Research activities Heron Island (UQ)
Description of my research activities conducted at Heron Island Research
NERP - Tropical Ecosystems hub report - 2013
National Environmental Research Program Tropical Ecosystems hub. Article/report about latest research "Trans-equatorial migration of shearwaters: wintering with tuna"
Magazines and printed media
Birds Queensland Newsletter - 2014
A brief regarding my presentation and research outputs as presented to the Birds Queensland meeting in November - in the end of year newsletter.
Article Presse - Province Sud, New Caledonia - 2014
Australian Birdlife Magazine - 2013
Vol. 1, No. 4 - December 2013 issue article: 'Meet the researcher'.
The quarterly magazine published by Birdlife Australia.
NCCARF (National Climate-change Adaptation Research Facitlity) Marine Adaptation Bulletin - 2010
Adaptation Research Network for Marine Biodiversity and Resources Research Support Grants for Honours and Masters students were initiated through its quest to facilitate and encourage student interest and engagement in, and highlight the importance of, marine climate change adaptation research. The grants of up to $7000 provided project support for students researching climate change adaptation of Australia’s marine biodiversity and resources. Outputs and outcomes must provide managers and policy makers with adaptation recommendations.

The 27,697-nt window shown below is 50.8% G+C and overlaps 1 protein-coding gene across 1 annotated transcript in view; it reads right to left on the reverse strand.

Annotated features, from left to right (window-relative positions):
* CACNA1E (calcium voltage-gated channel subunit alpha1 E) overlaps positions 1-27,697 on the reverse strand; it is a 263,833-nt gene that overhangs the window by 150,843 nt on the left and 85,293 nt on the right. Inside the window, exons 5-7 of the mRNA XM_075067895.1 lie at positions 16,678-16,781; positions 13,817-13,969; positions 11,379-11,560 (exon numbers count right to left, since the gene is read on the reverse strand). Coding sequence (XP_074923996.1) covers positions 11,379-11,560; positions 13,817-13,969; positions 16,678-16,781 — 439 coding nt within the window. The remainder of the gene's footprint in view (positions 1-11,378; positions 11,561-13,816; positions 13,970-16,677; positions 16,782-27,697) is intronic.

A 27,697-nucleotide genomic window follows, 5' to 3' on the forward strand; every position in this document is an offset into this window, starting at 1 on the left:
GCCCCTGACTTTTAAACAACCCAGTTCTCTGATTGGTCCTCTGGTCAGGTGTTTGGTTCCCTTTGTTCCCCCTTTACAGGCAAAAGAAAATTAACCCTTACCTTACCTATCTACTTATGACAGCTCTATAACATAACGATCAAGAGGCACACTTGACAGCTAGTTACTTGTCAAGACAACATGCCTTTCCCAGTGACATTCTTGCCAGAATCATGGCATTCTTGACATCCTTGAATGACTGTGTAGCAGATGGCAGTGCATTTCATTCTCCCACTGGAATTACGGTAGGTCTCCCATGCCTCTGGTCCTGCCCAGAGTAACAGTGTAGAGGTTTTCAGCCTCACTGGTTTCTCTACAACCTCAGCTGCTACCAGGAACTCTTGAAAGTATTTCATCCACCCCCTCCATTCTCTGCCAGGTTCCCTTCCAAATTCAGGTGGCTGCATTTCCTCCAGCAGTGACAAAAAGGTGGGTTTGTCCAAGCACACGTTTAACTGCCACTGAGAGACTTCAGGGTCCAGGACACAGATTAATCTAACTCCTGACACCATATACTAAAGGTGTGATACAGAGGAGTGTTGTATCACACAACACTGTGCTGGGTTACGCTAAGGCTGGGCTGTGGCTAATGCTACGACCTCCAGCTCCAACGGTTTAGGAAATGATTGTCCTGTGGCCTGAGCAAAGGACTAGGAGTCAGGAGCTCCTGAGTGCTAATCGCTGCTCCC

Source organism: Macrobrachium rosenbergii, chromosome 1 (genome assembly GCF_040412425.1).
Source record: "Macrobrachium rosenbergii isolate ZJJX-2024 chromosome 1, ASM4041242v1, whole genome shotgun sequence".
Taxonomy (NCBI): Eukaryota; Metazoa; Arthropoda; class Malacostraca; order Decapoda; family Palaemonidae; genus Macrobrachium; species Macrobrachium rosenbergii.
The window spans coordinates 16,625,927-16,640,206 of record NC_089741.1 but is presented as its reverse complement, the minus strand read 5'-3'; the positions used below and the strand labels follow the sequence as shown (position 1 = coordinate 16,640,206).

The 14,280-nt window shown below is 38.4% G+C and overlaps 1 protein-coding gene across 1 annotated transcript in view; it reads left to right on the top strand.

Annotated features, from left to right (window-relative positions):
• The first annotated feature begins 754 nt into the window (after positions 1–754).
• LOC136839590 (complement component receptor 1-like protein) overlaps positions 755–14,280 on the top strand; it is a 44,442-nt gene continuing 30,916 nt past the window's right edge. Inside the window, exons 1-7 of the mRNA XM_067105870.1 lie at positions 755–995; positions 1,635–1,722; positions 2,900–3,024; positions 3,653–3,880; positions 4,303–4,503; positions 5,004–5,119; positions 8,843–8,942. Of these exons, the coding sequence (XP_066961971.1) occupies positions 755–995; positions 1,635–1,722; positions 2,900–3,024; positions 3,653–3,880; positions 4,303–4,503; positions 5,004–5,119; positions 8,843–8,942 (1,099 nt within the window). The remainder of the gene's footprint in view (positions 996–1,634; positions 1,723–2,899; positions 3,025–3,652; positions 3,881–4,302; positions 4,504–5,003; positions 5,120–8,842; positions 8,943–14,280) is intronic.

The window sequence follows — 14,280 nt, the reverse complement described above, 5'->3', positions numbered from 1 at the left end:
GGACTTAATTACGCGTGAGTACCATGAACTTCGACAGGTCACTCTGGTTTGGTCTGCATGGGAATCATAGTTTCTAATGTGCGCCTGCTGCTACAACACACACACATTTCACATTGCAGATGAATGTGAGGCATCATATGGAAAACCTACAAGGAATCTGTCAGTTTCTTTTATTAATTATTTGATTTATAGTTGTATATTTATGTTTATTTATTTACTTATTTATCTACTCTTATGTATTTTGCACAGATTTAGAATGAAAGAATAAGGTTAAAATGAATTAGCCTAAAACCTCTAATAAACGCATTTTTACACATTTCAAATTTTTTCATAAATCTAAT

Research support grants abstract by successful first round applicant Fiona McDuie (School of Marine and Tropical Biology, James Cook University), providing a short overview of her proposed project:
Climate change has been shown to significantly affect seabird reproductive parameters at various locations throughout the world. Seabirds’ reliance on marine resources makes
them excellent predictors of the impacts that climate change has on oceanographic
processes and productivity. Wedge-tailed shearwaters are an ideal species for modelling
potential climate change impacts at upper trophic levels in the Great Barrier Reef and
a population breeding on Heron Island constitutes the largest seabird population of the Pacific Ocean. Behavioural and developmental divergences are exhibited by this population and it is not known if these differences are facultative or colony-specific adaptations maintained by natural selection. Therefore I am investigating the behavioural and developmental ability of Heron Island wedge-tailed shearwaters to cope with significant variations in background food availability known to be linked to climate driven variation in oceanography. This study will maximise our awareness of the affect climate change scenarios might have on this and potentially even other seabird colonies. We can then understand and predict the level of threat to various seabird populations and minimise those threats to areas or resources necessary to their survival. This study will lead directly to advising appropriate organisations on policy making decisions and management of this key seabird population. It will ensure effective conservation strategies are utilised to ultimately ensure their survival.